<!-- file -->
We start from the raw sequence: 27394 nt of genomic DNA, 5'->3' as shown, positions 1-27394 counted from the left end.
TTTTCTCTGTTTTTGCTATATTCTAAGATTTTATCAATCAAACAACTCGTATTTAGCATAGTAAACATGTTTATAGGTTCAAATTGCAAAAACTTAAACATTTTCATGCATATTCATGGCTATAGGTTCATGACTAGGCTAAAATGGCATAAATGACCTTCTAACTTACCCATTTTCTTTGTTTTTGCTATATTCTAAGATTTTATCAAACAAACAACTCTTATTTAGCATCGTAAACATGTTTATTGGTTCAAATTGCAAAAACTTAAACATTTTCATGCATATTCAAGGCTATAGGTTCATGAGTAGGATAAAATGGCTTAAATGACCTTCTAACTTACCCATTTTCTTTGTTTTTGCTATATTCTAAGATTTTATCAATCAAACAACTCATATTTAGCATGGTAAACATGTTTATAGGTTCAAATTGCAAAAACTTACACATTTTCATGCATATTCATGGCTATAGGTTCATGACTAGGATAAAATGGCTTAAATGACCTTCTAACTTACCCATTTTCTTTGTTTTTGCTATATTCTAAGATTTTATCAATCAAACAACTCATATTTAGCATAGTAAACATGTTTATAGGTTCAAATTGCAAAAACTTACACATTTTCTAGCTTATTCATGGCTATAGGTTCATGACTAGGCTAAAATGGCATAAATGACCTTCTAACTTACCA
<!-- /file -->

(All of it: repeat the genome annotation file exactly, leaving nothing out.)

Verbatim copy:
We start from the raw sequence: 27394 nt of genomic DNA, 5'->3' as shown, positions 1-27394 counted from the left end.
TTTTCTCTGTTTTTGCTATATTCTAAGATTTTATCAATCAAACAACTCGTATTTAGCATAGTAAACATGTTTATAGGTTCAAATTGCAAAAACTTAAACATTTTCATGCATATTCATGGCTATAGGTTCATGACTAGGCTAAAATGGCATAAATGACCTTCTAACTTACCCATTTTCTTTGTTTTTGCTATATTCTAAGATTTTATCAAACAAACAACTCTTATTTAGCATCGTAAACATGTTTATTGGTTCAAATTGCAAAAACTTAAACATTTTCATGCATATTCAAGGCTATAGGTTCATGAGTAGGATAAAATGGCTTAAATGACCTTCTAACTTACCCATTTTCTTTGTTTTTGCTATATTCTAAGATTTTATCAATCAAACAACTCATATTTAGCATGGTAAACATGTTTATAGGTTCAAATTGCAAAAACTTACACATTTTCATGCATATTCATGGCTATAGGTTCATGACTAGGATAAAATGGCTTAAATGACCTTCTAACTTACCCATTTTCTTTGTTTTTGCTATATTCTAAGATTTTATCAATCAAACAACTCATATTTAGCATAGTAAACATGTTTATAGGTTCAAATTGCAAAAACTTACACATTTTCTAGCTTATTCATGGCTATAGGTTCATGACTAGGCTAAAATGGCATAAATGACCTTCTAACTTACCA